Sylff - Inner Devastation / Outer Serenity review
|Album:||Inner Devastation / Outer Serenity|
|Release date:||June 2018|
01. A Desperate Call
02. Premier Envol
03. Solar Storms & Nebulas
04. Sommeil Paradoxal
05. Songes Ineffables
06. Psychic Downfall
07. Dance With The Burning Sky
08. Dernier Éclat
A desperate call to escape into the invisible arms of the universe - humanity's last hope. Exactly what his Dudeness was looking for, man.
For someone who has been a member of the Metal Storm community for over a decade, I rarely come around to writing reviews. When I decide to write one, it's generally because the album has connected with deeply me or I believe the album serves as a greater milestone for future releases. In the case of Inner Devastation | Outer Serenity, it is both.
Sylff released their debut album in 2018 and were not listed in the Metal Storm database. It was only through my bizarre pursuit of science fiction-based progressive, death, and post-metal bands that I stumbled upon this diamond in the rough vis-à-vis metal-archives. Interestingly enough, Sylff is listed there as a progressive / post-black metal. However, they sound closer to progressive death doom, were it not for the intermittent tremolo picking and a few other elements they utilize.
The album opens with the aforementioned desperate call - a bilingual announcement from the UN that details the inevitable collapse of human society due to limited resources. The announcement calls upon nations to submit their remaining metal resources in order to build spaceships capable of traversing the known universe. Whether or not you enjoy the premise, the musical journey will keep you compelled nonetheless.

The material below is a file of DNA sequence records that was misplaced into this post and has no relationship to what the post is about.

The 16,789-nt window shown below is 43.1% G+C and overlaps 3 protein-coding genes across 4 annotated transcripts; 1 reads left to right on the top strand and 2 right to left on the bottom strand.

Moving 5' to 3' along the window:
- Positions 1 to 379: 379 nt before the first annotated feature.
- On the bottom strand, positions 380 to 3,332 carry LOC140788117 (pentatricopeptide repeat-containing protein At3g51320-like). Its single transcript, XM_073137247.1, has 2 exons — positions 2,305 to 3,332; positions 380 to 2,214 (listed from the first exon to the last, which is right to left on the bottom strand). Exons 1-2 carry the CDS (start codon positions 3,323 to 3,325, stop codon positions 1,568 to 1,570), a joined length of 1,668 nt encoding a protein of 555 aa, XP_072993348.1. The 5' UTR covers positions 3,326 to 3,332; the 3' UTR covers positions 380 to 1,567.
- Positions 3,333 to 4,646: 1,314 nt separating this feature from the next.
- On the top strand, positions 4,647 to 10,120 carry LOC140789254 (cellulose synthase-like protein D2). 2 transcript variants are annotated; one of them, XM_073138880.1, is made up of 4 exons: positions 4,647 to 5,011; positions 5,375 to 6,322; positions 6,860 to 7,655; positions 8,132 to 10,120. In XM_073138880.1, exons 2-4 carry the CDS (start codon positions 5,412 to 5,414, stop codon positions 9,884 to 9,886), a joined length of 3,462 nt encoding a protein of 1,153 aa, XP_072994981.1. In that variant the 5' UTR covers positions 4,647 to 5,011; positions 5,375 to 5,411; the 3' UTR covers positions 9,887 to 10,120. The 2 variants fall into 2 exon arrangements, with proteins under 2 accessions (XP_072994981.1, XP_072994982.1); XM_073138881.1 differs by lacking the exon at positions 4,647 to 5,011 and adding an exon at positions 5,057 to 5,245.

The first proper track, "Premier Envol", struck me with a nostalgic feeling, sounding like something akin to Katatonia's Brave Murder Day and early October Tide, yet with their own fresh post-metal sound. When the vocalist first introduces himself, you're immediately captured by the harsh, almost Opethian growl. However, what sold me as a listener was the tone and sound for such an unknown band. Throughout the record it's consistent, with melodic interludes and clean singing to meet the prowess of the growls. In fact, most songs continue with this same balance between the two, usually starting soft and building up throughout each piece. At the same time, there are enough clean interludes that help the band effectively shift gears, such as they did on "Sommeil Paradoxal". Additionally, the guitar rhythms and intermittent tremolo picking keeps the music at an exciting pace when you're ready to move back to the heavier sections.
If I could find a proper fault in this debut album, it would be the frequency of French spoken interludes. Regardless what you think of any language, I think spoken interludes in nearly every song becomes somewhat tiresome and repetitive. I believe the interludes may serve a purpose in the music; however, given the scope of the musicianship and concepts explored, I felt the band could have replaced one or two of them with another meaningful bridge. Next to this downside, "Songes Ineffables" has an interesting effect layered over the acoustic guitar that makes it sound distinct, but not necessarily in a good way. The effect they were seeking was to possibly make the sound somewhat dreamy, but it ends up sounding a little under-produced.
To end on a positive note, I would say this was truly a well-made debut album. As a listener, you can tell that the band spent plenty of energy on the concept, the writing, and the production. From there, I could only hope that the next album pushes this band further into the limelight.
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